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Joe Aaron - Chad Gadya

Adir Hu
Chad Gadya
Echad Mi Yodea
Ki Lo Na’eh Ki Lo Ya’eh


Joe Aaron“I was born in 1930, the youngest of four children - two brothers and a sister. My father was also the youngest - of fourteen children - and so my cousins were about 70 when I was about six! There are long-lived genes in our family - my paternal grandfather died in his 90th year, my father’s sister was 103 and my sister will be 97 this year - but my grandparents had already died when I was born.

My father was born in 1884 in Preston, Lancashire. His father, Julius Aaron, came from Breslau in Germany. He was married twice; his first wife died after having seven children, her sister was brought from Breslau to marry him and they had another seven children! He died in 1908.

My mother was born in 1891. The family came to England in 1901 from a small town called Neinschtotsharvint on the River Niemen in Russia. The nearest large city was Grodny which was a big centre of learning. Her father, my grandfather, was brought over here to be a chazzan and schochet (ritual slaughterer) at the forerunner of the Holy Law congregation in Manchester, a kehilla called the Redbank Shul and these tunes came from him.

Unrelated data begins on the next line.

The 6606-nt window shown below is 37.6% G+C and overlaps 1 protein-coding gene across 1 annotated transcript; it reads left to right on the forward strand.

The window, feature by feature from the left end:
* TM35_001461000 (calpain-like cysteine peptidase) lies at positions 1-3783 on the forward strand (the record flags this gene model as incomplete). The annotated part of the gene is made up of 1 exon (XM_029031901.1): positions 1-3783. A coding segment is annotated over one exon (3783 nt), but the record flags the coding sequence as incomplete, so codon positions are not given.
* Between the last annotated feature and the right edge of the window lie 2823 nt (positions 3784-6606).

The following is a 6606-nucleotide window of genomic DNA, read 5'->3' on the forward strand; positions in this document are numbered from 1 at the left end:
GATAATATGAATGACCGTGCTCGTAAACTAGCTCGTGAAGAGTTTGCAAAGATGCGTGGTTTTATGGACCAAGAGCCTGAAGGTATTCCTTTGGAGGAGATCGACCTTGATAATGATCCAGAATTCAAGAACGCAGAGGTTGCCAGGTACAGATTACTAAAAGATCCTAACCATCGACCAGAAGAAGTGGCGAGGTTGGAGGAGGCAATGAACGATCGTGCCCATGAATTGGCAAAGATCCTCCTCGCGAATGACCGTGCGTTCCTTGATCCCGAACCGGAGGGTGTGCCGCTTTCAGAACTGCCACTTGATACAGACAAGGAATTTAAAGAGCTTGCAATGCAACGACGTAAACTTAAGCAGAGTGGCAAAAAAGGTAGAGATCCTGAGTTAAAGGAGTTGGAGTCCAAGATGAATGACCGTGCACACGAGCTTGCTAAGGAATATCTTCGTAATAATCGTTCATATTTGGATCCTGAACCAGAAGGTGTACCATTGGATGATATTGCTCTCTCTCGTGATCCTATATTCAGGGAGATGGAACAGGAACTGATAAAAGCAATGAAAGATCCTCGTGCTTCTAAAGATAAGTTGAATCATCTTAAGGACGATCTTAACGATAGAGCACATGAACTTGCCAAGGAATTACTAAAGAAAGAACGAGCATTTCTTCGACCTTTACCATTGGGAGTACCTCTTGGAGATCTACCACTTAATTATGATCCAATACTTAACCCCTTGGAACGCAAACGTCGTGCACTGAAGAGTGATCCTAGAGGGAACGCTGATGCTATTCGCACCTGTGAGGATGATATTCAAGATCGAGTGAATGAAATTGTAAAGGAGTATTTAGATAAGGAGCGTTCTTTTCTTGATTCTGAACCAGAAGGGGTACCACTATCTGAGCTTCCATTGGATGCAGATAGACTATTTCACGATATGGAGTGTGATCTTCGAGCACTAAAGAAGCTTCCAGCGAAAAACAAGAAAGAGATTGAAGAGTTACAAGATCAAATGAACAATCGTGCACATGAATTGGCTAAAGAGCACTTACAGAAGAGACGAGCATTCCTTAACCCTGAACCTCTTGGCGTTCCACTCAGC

I have a set of machzors, published in Russia, which are over 100 years old, too fragile to take to shul now. Amazingly, considering the pogroms against the Jews going on at that time, they have a prayer for the royal family, for the Tsar of Russia; it says in Hebrew lettering - Nikolai Nikolaievich and his son Alexander Alexandrovitch.

I don’t remember that much about our Sederim, but I do remember a long table, the white table cloths and my brothers misbehaving and being told off!

When the war broke out my eldest brother was taken into the first militia in 1939 and was sent to Palestine and then to Libya. He survived the six month siege of Tobruk but was then tragically killed at the age of 21. The next brother is now 86 and lives in a rest home in Durban in South Africa. He still sings these tunes too.”

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